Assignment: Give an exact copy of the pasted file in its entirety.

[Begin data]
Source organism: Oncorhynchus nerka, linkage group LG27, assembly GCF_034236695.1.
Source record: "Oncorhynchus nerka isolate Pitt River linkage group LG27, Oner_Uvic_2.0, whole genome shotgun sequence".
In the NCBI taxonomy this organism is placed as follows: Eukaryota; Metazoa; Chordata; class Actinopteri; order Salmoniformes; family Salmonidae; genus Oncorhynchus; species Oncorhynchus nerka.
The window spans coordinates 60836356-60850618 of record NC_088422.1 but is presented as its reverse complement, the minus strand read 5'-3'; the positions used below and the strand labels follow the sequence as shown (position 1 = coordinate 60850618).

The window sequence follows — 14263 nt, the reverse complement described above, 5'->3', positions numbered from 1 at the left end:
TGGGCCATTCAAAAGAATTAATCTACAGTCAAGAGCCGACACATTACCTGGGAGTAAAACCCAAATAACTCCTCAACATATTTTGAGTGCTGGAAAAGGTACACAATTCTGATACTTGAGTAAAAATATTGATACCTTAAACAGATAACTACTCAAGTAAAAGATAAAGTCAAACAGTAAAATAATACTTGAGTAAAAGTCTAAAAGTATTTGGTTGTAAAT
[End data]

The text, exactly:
Source organism: Oncorhynchus nerka, linkage group LG27, assembly GCF_034236695.1.
Source record: "Oncorhynchus nerka isolate Pitt River linkage group LG27, Oner_Uvic_2.0, whole genome shotgun sequence".
In the NCBI taxonomy this organism is placed as follows: Eukaryota; Metazoa; Chordata; class Actinopteri; order Salmoniformes; family Salmonidae; genus Oncorhynchus; species Oncorhynchus nerka.
The window spans coordinates 60836356-60850618 of record NC_088422.1 but is presented as its reverse complement, the minus strand read 5'-3'; the positions used below and the strand labels follow the sequence as shown (position 1 = coordinate 60850618).

The window sequence follows — 14263 nt, the reverse complement described above, 5'->3', positions numbered from 1 at the left end:
TGGGCCATTCAAAAGAATTAATCTACAGTCAAGAGCCGACACATTACCTGGGAGTAAAACCCAAATAACTCCTCAACATATTTTGAGTGCTGGAAAAGGTACACAATTCTGATACTTGAGTAAAAATATTGATACCTTAAACAGATAACTACTCAAGTAAAAGATAAAGTCAAACAGTAAAATAATACTTGAGTAAAAGTCTAAAAGTATTTGGTTGTAAAT